Simpy Social at School-7 Review

Super Duper sent me the Simply Social at School 7 book with CD-ROM to review. 

I have a lot of students who need direct teaching of social skills and not all of them are children with Autism.  A lot of my younger elementary students with severe language impairments also need to brush up on their pragmatics (the website says for grades 2-12, but I used it with a Kindergarten group and it worked great).  I was excited to try the lessons in this book out and see how they responded. 

Now I could write a review of all the parts of the book, or I could get to the nitty gritty and tell you exactly how I used it.  I know which one I would want, so this is how it was used in my classroom.

There are 50 social skills topics in this book.  Each topic has a set of 7 steps.  These steps are kind of like little mantras for your students i.e. "I will be aware of the people around me." etc.  I like to start off the week using a pocket chart and sentence strips.  We write down each of the 7 steps and talk about them as we go.  The book has a description of each step so you don't even have to use your brain to think of an explanation (love that)!  This pocket chart stays up in the classroom all week and the steps are reviewed each session.  After you go through all the steps you can move on to the next section of the lesson, the "Look and Learn". 
The "Look and Learn"  is where the CD-ROM comes in handy.  Print off enough sheets for each student and have them follow the directions to the picture scene.  In the detailed picture scenes the children are either following the 7 steps for that lesson or they are not.  It's up to the students to decide who is and who isn't.  This is a good group activity to get your students to participate.
The next section is the "Think and Review".  In this section there are scenarios that focus on the topic at hand.  These are nice for creating discussion groups. You can talk about what the student did and what they could do to make the situation better.  Lots of perspective taking is needed for the given scenarios.  At the end there are also discussion questions where the students can relate their own experiences to whatever the lesson is focusing on.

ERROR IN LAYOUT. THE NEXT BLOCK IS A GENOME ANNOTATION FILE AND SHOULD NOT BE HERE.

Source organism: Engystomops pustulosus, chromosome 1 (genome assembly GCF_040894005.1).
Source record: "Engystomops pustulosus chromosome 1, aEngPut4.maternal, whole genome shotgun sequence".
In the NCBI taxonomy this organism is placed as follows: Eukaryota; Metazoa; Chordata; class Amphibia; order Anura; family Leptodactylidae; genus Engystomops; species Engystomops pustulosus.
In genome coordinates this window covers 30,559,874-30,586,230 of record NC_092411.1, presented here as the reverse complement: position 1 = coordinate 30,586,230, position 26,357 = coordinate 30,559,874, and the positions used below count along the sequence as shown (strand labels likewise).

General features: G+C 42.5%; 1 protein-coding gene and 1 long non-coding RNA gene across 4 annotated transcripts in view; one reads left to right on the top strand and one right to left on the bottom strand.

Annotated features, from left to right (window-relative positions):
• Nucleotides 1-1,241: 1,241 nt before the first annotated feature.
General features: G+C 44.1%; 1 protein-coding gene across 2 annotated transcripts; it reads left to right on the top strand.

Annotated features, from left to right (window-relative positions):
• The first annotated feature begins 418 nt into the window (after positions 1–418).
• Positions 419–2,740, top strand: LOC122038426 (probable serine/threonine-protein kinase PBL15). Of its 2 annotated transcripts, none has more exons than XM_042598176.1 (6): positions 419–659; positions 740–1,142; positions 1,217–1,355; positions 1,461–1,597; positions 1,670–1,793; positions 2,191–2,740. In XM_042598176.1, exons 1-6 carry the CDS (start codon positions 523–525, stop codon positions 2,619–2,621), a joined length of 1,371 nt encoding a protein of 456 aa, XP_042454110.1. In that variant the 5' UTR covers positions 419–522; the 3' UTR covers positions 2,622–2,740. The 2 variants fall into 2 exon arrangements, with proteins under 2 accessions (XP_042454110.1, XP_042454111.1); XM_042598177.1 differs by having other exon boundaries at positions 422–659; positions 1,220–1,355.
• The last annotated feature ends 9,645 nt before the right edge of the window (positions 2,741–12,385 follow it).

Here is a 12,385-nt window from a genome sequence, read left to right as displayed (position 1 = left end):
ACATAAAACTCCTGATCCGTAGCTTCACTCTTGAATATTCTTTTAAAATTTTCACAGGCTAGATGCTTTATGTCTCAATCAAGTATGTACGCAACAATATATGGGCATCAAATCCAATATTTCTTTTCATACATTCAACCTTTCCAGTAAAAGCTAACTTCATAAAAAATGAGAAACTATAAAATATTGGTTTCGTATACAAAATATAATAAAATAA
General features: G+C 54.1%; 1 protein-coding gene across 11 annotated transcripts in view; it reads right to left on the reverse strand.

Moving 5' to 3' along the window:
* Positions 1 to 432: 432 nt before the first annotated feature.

The last part of each lesson is a "Take-Home Practice".  This is great to send home each week so parents know what the child is learning that week.  Each lesson also comes with a "Simply Social Superstar!" cut-out that they can either keep in a book or you could create an award wall in your classroom.  I waited until I saw the student using that particular skill we had been working on that week and then they got to color and take-home the award. 

What I really like about this book is that it can go hand-in-hand with other social skills programs that you might already have in place.  I use Michelle Garcia Winner's Social Thinking Curriculum, and this book coincides perfectly with the lessons and the Unthinkables of her program. 

Some examples of how I integrated the two are as follows:
Being Aware of Your Surroundings lesson- Body Snatcher/The Unwonderer
Ignoring Distractions lesson-Brain Eater
Staying On Topic lesson-One Sided Sid/Topic Twister Meister
Turn-Taking lesson-Destroyer of Fun

Because I already had this Social Thinking Curriculum in place, I wasn't sure how the book would work with everything.  It ended up really adding a lot.  I love the 7 steps for each lesson and those are really great to be able to give to parents each week so they can practice and understand what you are working on.  This book also does most of the lesson planning for you.  It has 50, that's right folks 50 lessons to use.  You could definitely turn each lesson into a week long activity.  There are 52 weeks in a year so there you go no social group planning for an entire year.  Those other 2 weeks (here, here).  Done. 

Check back tomorrow for "Appy Hour" to see how I integrated some Super Duper apps into the lessons from Simply Social 7. 

Disclaimer: The opinions expressed in this post are Speech Lady Liz's.  The companies are nice enough to provide materials to try out, but provide no other compensation.

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